My blog post on interactions with the general public whilst out running (http://www.marathonman2014.com/a-running-commentary/) attracted lots of comments on Twitter, with people sending details on the everyday obstacles that are faced by runners. A lot of them seemed to revolve around animals, so I thought I’d take a more in-depth look at the relationship between the animal world and running; specifically, I name the three most dangerous animals for the runner.
I’m afraid the dog posed by far and away the greatest animal threat. Sometimes this was the runner’s own dog – ‘got tripped up & leash burn from a Yorkshire terrier on my second outing after huge abdo surgery last year’ – but usually it was someone else’s. There were several people who reported being chased by dogs, whilst others had encountered aggressive dogs while out walking in country lanes. I can certainly sympathise with all those who have found themselves being chased by dogs, as it was a big problem for me when running in Asia. Every house or ploy of land has its guard dog, and those dogs tend to be well fed, well treated and, er, poorly trained . . . so they won’t hesitate to pursue you down the street if they think that you have, or may at some point in the future may present, a threat to their owner. Their healthy diets mean they invariably have the energy to pursue for quite some time. Sometimes the dogs from adjacent houses would join up in a pack, and that’s when it really gets scary – there’s nothing better for knocking an extra minute or two off your pb than being chased by a pack of dogs for a few blocks.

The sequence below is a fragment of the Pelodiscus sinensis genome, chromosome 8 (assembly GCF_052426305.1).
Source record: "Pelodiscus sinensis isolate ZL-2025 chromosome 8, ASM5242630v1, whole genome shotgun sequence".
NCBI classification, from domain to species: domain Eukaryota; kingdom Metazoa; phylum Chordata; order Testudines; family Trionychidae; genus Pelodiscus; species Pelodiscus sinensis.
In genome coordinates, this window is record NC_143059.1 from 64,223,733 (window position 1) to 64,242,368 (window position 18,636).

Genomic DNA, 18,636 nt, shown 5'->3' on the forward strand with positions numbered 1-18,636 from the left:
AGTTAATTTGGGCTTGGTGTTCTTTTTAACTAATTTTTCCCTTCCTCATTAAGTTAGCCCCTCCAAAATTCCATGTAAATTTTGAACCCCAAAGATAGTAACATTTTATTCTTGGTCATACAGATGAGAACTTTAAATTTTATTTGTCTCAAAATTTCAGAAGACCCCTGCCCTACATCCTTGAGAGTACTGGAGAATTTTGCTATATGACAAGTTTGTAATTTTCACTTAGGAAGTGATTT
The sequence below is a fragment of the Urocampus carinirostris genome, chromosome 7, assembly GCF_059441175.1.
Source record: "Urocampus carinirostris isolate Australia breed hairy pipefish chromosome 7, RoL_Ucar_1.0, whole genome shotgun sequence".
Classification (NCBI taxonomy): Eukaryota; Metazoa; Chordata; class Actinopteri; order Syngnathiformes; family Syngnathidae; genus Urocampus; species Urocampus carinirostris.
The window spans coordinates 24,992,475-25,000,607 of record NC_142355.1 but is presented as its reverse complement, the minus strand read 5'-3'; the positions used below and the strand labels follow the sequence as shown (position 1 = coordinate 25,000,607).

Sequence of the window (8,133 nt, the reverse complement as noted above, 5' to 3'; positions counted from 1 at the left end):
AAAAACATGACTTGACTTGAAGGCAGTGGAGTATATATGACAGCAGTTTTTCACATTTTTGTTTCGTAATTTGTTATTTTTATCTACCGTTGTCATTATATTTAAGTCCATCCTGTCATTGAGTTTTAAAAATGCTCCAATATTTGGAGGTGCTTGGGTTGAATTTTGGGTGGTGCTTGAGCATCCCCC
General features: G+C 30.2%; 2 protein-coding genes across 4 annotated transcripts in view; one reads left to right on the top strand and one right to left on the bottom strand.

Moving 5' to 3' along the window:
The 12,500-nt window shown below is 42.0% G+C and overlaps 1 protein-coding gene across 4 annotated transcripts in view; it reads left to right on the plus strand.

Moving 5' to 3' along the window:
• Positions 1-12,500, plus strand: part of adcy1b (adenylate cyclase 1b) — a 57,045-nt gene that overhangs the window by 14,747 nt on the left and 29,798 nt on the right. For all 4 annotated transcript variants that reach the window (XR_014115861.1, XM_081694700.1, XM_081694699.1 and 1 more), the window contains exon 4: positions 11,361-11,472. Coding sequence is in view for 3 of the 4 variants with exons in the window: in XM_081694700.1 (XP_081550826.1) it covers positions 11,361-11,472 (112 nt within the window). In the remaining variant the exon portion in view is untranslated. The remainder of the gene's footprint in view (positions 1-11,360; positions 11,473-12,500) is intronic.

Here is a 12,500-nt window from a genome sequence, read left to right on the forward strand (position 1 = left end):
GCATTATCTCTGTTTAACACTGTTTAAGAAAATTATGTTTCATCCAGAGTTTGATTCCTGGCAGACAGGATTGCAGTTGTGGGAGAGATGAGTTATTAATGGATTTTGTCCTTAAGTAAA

Swans are a surprise entry at two, after someone reported ‘I am being attacked by a swan on a regular basis’. Again, this is one where I have some sympathy. One of my routes in England takes me past a small pond in a very rural setting, and I usually follow a tow path that skirts the edge of the water. At one stage about a year ago, the resident female swan had a young swan with her in the pond, and was extremely protective over her offspring. This protection extended to leaving confines of the pond and standing on the tow path, ready to take on runners, walkers or anyone else who dared approach the water. Having heard stories about swans breaking people’s limbs when encounters go wrong, I decided that it was best to avoid confrontation, and changed my route for a couple of weeks until the young swan had fledged, and the mother settled down.
Not a big problem in the UK, but one person (from North America, I assume) did report that they ‘ran into a skunk. Felt like I ran sub 4min mile all the way home’. That does sound unfortunate. No more information was provided, but the assumption has to be that the encounter was a surprise to both parties, and the skunk turned to its natural defences to repel the attacker.
And of course, if you have an animal attack story to top those, I’d love to hear about it . . . .